The following is an archived copy of a message sent to a Discussion List run by the Campaign Against Sanctions on Iraq.
Views expressed in this archived message are those of the author, not of the Campaign Against Sanctions on Iraq.
[Main archive index/search] [List information] [Campaign Against Sanctions on Iraq Homepage]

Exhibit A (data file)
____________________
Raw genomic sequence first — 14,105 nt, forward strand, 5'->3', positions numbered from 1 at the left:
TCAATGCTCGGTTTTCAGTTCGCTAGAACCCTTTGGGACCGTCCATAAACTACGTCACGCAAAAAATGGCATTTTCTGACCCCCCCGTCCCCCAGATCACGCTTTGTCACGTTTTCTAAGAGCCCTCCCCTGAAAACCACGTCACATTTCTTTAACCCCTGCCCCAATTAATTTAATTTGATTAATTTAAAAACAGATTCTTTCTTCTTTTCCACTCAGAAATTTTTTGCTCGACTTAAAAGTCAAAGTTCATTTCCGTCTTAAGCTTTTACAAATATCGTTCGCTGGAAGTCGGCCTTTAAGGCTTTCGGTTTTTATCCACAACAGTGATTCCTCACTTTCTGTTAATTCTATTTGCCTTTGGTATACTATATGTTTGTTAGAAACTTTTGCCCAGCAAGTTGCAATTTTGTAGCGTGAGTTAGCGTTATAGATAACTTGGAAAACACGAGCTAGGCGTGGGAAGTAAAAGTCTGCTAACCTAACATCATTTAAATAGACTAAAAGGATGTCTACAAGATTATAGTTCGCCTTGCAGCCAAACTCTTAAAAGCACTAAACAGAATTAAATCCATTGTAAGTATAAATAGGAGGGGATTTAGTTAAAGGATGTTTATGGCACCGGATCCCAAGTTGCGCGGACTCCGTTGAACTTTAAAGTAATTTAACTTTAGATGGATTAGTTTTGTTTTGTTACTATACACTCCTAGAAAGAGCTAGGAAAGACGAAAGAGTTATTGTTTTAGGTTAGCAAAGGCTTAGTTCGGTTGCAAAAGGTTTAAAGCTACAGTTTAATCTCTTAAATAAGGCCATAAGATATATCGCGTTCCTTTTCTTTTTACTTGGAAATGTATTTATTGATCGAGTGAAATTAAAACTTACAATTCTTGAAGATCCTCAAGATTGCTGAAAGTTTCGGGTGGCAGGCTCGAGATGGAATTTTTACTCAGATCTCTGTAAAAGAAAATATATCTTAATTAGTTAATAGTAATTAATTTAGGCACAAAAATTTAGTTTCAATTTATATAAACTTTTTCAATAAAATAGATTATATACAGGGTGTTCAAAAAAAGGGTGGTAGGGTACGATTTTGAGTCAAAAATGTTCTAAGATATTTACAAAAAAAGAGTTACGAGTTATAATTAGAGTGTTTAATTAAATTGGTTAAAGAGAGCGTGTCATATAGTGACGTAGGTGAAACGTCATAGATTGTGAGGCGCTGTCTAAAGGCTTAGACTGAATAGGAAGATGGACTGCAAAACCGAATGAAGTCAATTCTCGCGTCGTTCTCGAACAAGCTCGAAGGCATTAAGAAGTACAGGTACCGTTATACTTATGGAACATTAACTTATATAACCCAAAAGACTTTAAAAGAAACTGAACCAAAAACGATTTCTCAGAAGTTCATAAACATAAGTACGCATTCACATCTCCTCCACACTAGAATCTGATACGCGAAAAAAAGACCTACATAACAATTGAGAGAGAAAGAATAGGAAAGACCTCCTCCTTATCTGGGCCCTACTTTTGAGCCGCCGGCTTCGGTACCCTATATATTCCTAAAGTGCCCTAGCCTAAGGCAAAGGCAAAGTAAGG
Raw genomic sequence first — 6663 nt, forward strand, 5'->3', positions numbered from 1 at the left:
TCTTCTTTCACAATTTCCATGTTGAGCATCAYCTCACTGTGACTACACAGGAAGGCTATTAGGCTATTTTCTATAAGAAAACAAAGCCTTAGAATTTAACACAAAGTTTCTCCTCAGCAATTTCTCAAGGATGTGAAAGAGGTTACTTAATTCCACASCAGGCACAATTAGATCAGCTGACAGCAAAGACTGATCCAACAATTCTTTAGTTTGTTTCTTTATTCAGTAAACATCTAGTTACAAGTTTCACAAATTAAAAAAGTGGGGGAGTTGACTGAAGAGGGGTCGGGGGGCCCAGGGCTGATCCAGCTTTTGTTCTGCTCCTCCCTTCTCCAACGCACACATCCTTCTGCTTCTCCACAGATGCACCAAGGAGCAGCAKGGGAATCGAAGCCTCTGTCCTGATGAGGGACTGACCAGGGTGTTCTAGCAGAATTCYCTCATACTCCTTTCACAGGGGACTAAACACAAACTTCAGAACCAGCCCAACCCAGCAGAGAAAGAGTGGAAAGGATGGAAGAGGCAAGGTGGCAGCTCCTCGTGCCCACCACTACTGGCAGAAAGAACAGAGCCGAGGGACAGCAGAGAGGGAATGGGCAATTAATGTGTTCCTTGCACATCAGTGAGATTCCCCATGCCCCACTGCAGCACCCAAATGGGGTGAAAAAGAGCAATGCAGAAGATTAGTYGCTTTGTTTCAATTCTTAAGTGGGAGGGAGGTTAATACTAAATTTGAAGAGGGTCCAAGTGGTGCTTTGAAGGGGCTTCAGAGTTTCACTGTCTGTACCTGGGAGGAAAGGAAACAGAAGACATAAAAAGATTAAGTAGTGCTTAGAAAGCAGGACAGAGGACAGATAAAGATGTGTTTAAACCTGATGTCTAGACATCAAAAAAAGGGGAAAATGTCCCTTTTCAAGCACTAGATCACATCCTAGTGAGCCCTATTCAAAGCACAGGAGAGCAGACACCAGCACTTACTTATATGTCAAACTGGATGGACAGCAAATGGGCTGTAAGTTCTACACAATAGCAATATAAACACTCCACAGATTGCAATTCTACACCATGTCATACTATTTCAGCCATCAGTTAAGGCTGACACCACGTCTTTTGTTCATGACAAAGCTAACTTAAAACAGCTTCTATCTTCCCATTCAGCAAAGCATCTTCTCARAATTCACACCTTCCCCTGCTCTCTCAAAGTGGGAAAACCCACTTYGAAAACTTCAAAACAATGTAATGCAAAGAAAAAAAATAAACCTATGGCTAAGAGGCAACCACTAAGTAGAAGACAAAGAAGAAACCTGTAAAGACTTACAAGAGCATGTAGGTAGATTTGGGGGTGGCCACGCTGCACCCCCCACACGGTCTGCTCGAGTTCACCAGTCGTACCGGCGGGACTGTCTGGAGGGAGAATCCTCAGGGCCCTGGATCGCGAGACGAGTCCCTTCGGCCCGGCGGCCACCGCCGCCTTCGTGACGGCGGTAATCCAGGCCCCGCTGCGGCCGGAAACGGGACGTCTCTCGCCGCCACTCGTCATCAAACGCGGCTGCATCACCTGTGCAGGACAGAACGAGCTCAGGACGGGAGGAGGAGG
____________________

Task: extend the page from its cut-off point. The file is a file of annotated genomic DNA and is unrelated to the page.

In light of Mr. Tun Myat's (UN Humanitarian Coordinator in Iraq) 19 October 2000 briefing (see <http://www.un.org/News/briefings/docs/2000/20001019.myatbriefing.doc.html> and Christopher S. Wren, "Iraq Poverty Said to Undermine Food Program," The New York Times, 20 October 2000 (see below)), please note the 1999 Humanitarian Panel's conclusion that improving the "oil-for-food" program is insufficient: http://www.un.org/Depts/oip/panelrep.htm 1999 Humanitarian Panel Official Title: "REPORT OF THE SECOND PANEL ESTABLISHED PURSUANT TO THE NOTE BY THE PRESIDENT OF THE SECURITY COUNCIL OF 30 JANUARY 1999 (S/1999/100), CONCERNING THE CURRENT HUMANITARIAN SITUATION IN IRAQ" Annex II of S/1999/356 30 March 1999 42. It was acknowledged that factors independent from the effectiveness of the humanitarian efforts to assist the Iraqi population could help to improve the situation, such as a sustained rise in international oil price levels. However, in order for Iraq to aspire to social and economic indicators comparable to the ones reached at the beginning of the decade humanitarian efforts of the kind envisaged under the "oil for food" system alone would not suffice and massive investment would be required in a number of key sectors, including oil, energy, agriculture and sanitation. Finally, it was pointed out that if and when sanctions are lifted, it will take a long time before the. infrastructure is repaired and the economy recovers. 46. Due to a substantial shortfall in revenue for the implementation of approved distribution plans, the "oil for food" humanitarian programme established by the Security Council has not been able to achieve fully its objectives. But even if all humanitarian supplies were provided in a timely manner, the humanitarian programme implemented pursuant to resolution 986 (1995) can admittedly only meet but a small fraction of the priority needs of the Iraqi people. Regardless of the improvements that might be brought about in the implementation of the current humanitarian programme - in terms of approval procedures, better performance by the Iraqi Government, or funding levels - the magnitude of the humanitarian needs is such that they cannot be met within the context of the parameters set forth in resolution 986 (1995) and succeeding resolutions, in particular resolution 1153 (1998). Nor was the programme intended to meet all the needs of the Iraqi people. 58. In presenting the above recommendations to the Security Council, the panel reiterates its understanding that the humanitarian situation in Iraq will continue to be a dire one in the absence of a sustained revival of the Iraqi economy, which in turn cannot be achieved solely through remedial humanitarian efforts. ***************************************************************** Copyright 2000 The New York Times Company The New York Times View Related Topics October 20, 2000, Friday, Late Edition - Final SECTION: Section A; Page 16; Column 4; Foreign Desk LENGTH: 662 words HEADLINE: Iraq Poverty Said to Undermine Food Program BYLINE: By CHRISTOPHER S. WREN DATELINE: UNITED NATIONS, Oct. 19 BODY: The administrator of the United Nations "oil for food" program in Iraq said today that although that distribution system ranked among the world's best, the lot of ordinary Iraqis has failed to improve because their living conditions remain mired in chronic deprivation. "People have become so poor in some cases that they can't even afford to eat the food that they are given free, because for many of them the food ration represents the major part of their income," the administrator, Tun Myat, said. With the average income of a junior public employee eroded to barely $2 or $3 a month, he said, "to sustain their livelihood, they sell part of what they get" in food and medicine to pay for clothing and other necessities. Despite an individual ration of 2,470 calories a day, Mr. Myat added, "the upturn in nutrition that we would want to be seeing is not happening." Mr. Myat, a Burmese-born lawyer who previously worked for the World Food Program, came here from Baghdad to brief the Security Council sanctions committee and encourage it to release $2.25 billion in contracts for civilian goods that the Iraqi government has requested. The United States and its allies have blocked the sale, contending that the goods could be used for other than relief purposes. Mr. Myat said, for example, that more than 34 percent of applications to buy equipment for Iraq's battered electricity grid were pending. Since 1996, when Baghdad accepted the Security Council conditions for selling oil to pay for food and medicine, $33 billion worth of Iraqi oil has been exported in quantities that are now unlimited. The aid deliveries, which started in 1997, have gone beyond basic needs to encompass oil-pumping machinery, electrical transformers and a wide variety of other equipment to renovate Iraq's physical plant, which was badly damaged in the Persian Gulf war and subsequent airstrikes. In an average month, Mr. Myat said, Baghdad imports 150,000 to 200,000 tons of food and other goods through the program, to feed a population of 23 million. "I think the Iraqi food-distribution system is probably second to none that you'll find anywhere in the world," he said. "It gets to everybody whom it's supposed to get to in the country." But he followed up with a caveat. "You can give all the food and medicine you want," Mr. Myat said, but living standards would not improve unless housing, electricity, clean water and sanitation and other essential services were restored. Mr. Myat said medicine was bought in bulk and distributed through a network of pharmacies and hospitals. But some inhalers imported for Iraqis suffering from asthma have turned up for sale in Damascus and Beirut. "Human nature being what it is," Mr. Myat said, "I'm quite sure there must be a few enterprising people who might have taken it across the border, and that's what I'm trying to find out." Mr. Myat's observations were useful because, as Secretary General Kofi Annan told the Security Council last month, Baghdad has not allowed independent experts into the country to assess the effects of the sanctions in place since Iraqi forces invaded Kuwait in 1990. The Council said sanctions would be lifted after it had determined that Iraq no longer had chemical, biological and other weapons of mass destruction, as well as the means to make them. But President Saddam Hussein has refused to let United Nations arms inspectors return to resume the verification broken off nearly two years ago. Mr. Myat was appointed the United Nations humanitarian coordinator for Iraq in March after two predecessors, Denis Halliday and Hans von Sponeck, quit in protest against what they described as the suffering that sanctions inflicted on the Iraqi people. Mr. Myat told reporters that he would keep doing his job because if the oil-for-food program foundered, Iraqis would have nothing to fall back on. "Let's not forget that's the only game in town," he said. http://www.nytimes.com LANGUAGE: ENGLISH LOAD-DATE: October 20, 2000 ----------------------------------------------- FREE! The World's Best Email Address @email.com Reserve your name now at http://www.email.com -- ----------------------------------------------------------------------- This is a discussion list run by the Campaign Against Sanctions on Iraq For removal from list, email firstname.lastname@example.org Full details of CASI's various lists can be found on the CASI website: http://www.casi.org.uk